California up close: mobility vs. nobility

Big Sur
Big Sur

Today started in?Northern California. Lake County. Clearlake. A special kind of place.

Not short-bus special, not red-rose special. It?s where the city crashes into the country. And it hurts.

In the early part of the twentieth century, the town of Clearlake was a thriving resort community an easy two hours north of San Francisco by auto-mobile. Newly mobile urbanites swarmed up to enjoy the warm, if murky waters of the shallow Clear Lake (clear in name only) to catch catfish, crappie and later, bass. Clear Lake postcards featured waterskiing and glowing red reflected sunsets. It smelled like algae, but small price to pay.

Then, timed for the Olympics at Squaw Valley in 1960, construction of Highway 80 over Donner Pass made Lake Tahoe accessible with its crystal clear depths. Suddenly Clearlake was abandoned, it?s quaint cabins shuttered, wobbly screened doors left banging in the wind.

Soon a new type of guest filled Clearlake?s cabins: the meth-head.

This 2013 Thanksgiving roadtrip began in Clearlake Oaks, the comparatively glitzy suburb of Clearlake just to its north. Mostly modular homes, double-wides with faded plastic fallen-over bird baths in the yards, Clearlake Oaks is populated by a strange combination of kind-hearted blue-collar retirees and parents who yell through broken screens at their toddlers: (and I quote,) ?get your ass out of the street.?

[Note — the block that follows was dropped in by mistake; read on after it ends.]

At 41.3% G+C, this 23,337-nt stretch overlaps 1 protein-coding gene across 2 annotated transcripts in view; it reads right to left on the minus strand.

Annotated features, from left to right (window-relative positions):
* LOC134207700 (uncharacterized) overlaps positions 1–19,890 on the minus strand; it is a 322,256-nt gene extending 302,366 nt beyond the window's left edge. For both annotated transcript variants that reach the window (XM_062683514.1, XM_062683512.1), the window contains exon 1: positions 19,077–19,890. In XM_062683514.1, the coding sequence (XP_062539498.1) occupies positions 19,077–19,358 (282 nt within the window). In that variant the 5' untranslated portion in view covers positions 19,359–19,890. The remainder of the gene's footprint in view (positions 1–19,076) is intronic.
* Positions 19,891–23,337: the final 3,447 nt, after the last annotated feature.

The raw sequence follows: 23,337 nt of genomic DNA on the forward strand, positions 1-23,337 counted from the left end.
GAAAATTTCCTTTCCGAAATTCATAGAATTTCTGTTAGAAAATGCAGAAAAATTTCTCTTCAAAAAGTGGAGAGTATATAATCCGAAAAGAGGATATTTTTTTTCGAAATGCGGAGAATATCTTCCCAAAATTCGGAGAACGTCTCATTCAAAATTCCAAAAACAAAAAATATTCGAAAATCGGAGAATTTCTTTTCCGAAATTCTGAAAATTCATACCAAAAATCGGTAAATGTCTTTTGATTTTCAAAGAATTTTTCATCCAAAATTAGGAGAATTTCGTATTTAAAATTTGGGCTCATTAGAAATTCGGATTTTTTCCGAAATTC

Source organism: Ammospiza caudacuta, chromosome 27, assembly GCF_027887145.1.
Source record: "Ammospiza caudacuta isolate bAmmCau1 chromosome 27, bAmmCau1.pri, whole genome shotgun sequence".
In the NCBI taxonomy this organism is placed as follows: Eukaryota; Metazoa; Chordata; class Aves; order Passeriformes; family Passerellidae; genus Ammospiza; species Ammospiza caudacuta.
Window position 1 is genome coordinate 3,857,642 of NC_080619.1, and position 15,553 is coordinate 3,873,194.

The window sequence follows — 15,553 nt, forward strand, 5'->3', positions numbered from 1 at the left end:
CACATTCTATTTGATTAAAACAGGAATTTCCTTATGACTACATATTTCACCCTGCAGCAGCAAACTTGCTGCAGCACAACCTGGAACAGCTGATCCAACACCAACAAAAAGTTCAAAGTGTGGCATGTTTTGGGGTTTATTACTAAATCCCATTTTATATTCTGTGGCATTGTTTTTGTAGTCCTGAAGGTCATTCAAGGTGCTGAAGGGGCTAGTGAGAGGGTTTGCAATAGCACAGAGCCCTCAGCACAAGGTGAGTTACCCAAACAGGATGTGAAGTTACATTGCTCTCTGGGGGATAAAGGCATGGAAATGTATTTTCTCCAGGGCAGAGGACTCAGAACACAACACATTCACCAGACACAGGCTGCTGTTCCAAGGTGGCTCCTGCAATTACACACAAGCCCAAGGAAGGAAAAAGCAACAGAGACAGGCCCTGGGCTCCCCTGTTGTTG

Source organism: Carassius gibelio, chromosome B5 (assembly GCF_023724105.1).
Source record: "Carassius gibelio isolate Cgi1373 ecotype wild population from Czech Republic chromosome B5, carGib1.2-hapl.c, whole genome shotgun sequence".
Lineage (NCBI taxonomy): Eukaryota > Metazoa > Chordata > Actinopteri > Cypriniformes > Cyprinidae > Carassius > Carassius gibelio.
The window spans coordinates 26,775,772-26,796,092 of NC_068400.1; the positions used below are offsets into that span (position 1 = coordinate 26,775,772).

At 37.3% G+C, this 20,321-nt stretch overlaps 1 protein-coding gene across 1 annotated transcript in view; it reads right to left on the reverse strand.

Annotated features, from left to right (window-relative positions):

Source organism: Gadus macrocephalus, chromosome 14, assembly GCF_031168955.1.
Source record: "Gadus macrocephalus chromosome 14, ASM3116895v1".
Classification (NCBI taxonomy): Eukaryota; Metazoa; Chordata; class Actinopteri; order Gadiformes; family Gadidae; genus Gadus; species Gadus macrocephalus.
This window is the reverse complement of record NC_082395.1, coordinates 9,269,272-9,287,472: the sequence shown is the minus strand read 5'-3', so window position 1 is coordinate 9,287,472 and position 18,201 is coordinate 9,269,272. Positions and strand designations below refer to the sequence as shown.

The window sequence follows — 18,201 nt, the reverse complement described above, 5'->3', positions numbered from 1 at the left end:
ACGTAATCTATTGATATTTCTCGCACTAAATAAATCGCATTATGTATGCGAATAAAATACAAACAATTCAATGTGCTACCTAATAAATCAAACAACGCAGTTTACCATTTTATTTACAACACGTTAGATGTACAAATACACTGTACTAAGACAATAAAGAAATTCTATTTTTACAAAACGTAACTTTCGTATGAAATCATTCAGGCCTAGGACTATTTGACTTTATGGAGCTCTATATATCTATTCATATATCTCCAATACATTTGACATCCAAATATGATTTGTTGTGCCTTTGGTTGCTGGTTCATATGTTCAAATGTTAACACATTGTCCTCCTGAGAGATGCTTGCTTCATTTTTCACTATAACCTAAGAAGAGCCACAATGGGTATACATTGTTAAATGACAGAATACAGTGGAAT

My mother-in-law?s place is a mobile home that hasn?t been mobile in about 50 years. In addition, on two neighboring lots, she has another trailer she uses for an office, and a third she uses for storage.

Or I should say used.

My mother-in-law, who in the early 1950s stood out as one of very few women to graduate from Stanford?s medical school, settled here with her husband, also an MD, refused to pay for the multi-million dollar malpractice insurance the local hospital required, and set up her own medical practice, offering internal medicine services to the limited-income locals for a price they could afford.

But now, at age 84, (and having survived three husbands,) she has been moved to an assisted living community near my brother-in-law in San Diego.

I am right now typing on a well-worn picnic table at Morro Bay Beach campground.? The sun just set, so the shrieking sky is turning to starry starry delight.

Somehow I got signed up to drive her camping van filled with stuff ? ahem ? somehow I landed the fantastic opportunity of transporting her large white vehicle and a load of treasures to her new home, a two-day drive south along the lovely coast of California ? during this week of Thanksgiving.

I will skip over the three hours cleaning the van (it had been stolen for a few days) and I will skip over the time on the phone with in-laws trying to find the various items needed to be transported. I?ll get right to the good part:

I left Lake County at 4 a.m. to meet my mother, who had flown in from Hawaii the night before, for a 7:30 breakfast at the Monaco.

Breakfast room at the Monaco, Taylor and Geary in San Francisco.
Breakfast room at the Monaco Hotel, at Taylor and Geary Streets in San Francisco.

The Monaco Hotel is made swank by the red couch on which I devoured the New York Times as I waited for my mother and Chas. (“please, do not call me your stepfather, call me ‘the man who is sleeping with your mother.’ Honestly, he signs his letters “TMWISWYM.) For the record, yes, Faye and Charles, 79 and 83, are married.